Business News at a Glance

Posted January 5, 2018 9:59 p.m. EST

U.S. Job Market’s Strength Is Allowing More to Share in Pay Gains

The United States economy is beginning to benefit some American workers who have been most in need of relief. That picture was reinforced by a report Friday from the Labor Department, which showed an increase of 148,000 jobs last month. The figure fell short of economists’ expectations, but some of the most impressive job gains were in blue-collar and service industries that pay a decent salary. Overall, average hourly earnings were 2.5 percent higher in December compared with the year before. But other data shows that wages have increased most for the least-educated workers and for people in industries that are generally low-paying.

U.S. and South Korea Begins Trade Talks as Tension Rises

The Trump administration and South Korean officials met in Washington on Friday to begin formally renegotiating a free-trade pact that has served as a source of conflict between the two allies. The meeting came at a moment of heightened tension on the Korean Peninsula and unease in the broader region. Over a series of meetings in the coming months, U.S. negotiators hope to further open Korean markets to U.S. cars and to smooth irritants in the trading relationship. The White House’s overarching goal is to reduce the U.S. trade deficit, which was $17 billion in 2016.

Big Tech to Join Legal Fight Against Net Neutrality Repeal

An industry group representing the country’s biggest technology companies said Friday that it planned to join a looming legal fight against the Federal Communications Commission over its repeal of net neutrality rules. In its announcement, the Internet Association made clear for the first time that Facebook, Google, Netflix and other large tech firms would put their reputations and financial clout behind the challenge. Lawsuits seeking to block the commission’s new policy are expected in the weeks ahead. The rules will let internet service providers block online content, or charge websites for faster delivery to consumers, by rolling back protections adopted in 2015.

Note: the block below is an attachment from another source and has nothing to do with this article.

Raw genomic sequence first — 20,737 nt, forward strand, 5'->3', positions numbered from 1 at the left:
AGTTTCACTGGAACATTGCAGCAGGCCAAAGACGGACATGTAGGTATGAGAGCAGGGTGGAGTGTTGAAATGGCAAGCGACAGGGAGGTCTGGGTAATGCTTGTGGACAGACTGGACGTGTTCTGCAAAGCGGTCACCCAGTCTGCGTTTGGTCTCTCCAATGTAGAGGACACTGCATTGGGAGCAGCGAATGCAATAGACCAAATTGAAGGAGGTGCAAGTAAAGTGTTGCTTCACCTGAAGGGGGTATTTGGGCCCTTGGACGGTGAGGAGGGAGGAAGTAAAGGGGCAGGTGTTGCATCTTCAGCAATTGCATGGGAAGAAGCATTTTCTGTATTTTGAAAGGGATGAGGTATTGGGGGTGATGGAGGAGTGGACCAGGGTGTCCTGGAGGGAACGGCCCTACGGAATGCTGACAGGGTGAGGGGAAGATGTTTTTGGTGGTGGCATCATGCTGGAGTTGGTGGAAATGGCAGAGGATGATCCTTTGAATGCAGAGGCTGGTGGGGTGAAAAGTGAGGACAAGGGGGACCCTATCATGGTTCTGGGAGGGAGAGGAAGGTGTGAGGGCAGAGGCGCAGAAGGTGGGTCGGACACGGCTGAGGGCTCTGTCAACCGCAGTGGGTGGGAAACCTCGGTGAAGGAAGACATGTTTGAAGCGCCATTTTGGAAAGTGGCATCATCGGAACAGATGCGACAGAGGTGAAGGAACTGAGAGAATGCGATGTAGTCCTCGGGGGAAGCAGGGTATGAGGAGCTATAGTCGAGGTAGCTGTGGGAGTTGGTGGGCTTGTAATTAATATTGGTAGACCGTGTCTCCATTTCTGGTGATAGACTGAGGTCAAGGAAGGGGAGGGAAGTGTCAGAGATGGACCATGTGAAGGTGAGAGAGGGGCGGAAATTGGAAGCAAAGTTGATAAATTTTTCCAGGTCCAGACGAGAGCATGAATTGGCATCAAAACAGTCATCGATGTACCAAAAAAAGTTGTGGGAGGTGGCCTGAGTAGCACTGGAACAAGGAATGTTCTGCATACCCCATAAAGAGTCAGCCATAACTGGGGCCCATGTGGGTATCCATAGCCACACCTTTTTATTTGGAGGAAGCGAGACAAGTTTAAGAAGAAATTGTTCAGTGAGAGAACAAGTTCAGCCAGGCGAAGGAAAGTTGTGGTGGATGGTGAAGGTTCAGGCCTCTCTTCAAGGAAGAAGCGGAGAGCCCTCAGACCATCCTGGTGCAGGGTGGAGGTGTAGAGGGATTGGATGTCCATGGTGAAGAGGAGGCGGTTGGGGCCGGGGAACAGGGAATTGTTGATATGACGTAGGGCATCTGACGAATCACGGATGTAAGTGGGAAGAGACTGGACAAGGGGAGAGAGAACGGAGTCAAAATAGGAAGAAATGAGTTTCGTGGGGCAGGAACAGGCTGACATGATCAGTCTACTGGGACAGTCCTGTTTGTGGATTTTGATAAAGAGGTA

Uber Shareholders Including Kalanick Loosen Grip With Sales of Stock

Several of Uber’s early investors and company leaders are beginning to loosen their grip on the ride-hailing company — and are set to reap big riches in the process. Travis Kalanick, Uber’s former chief executive, has sold nearly one-third of his shares in the privately held company for about $1.4 billion, according to three people with knowledge of the transaction. Benchmark, a venture capital firm, plans to sell about $900 million of stock. The buyer of all these shares is an investment consortium led by SoftBank, the Japanese conglomerate, which recently agreed to acquire $10 billion of Uber stock from shareholders.

487 Original Programs Aired in 2017. Bet You Didn’t Watch Them All

At least 487 original scripted programs aired in 2017, the latest record-breaking figure for the TV industry, according to data released Friday by the cable network FX. The staggering growth largely comes from the seemingly endless budget lines that help produce new shows for streaming services. Netflix, for example, has said it will spend $8 billion on content this year. But last year some cable networks like WGN and A&E said they were abandoning scripted content because the finances made no sense. Short of a major hit, it’s difficult to justify the costs. But cancellations have done little to stop the glut of programming.

Without Naming Trump, Twitter Says It Won’t Block World Leaders

For more than a year, Twitter has faced censure for allowing President Donald Trump to use its service to say whatever he wants. On Friday, without mentioning Trump by name, Twitter said in a statement that he would remain on the social media service. “Elected world leaders play a critical role” in global, public conversation “because of their outsized impact on our society,” Twitter said in the statement, which was posted to its site. “Blocking a world leader from Twitter or removing their controversial Tweets would hide important information people should be able to see and debate.”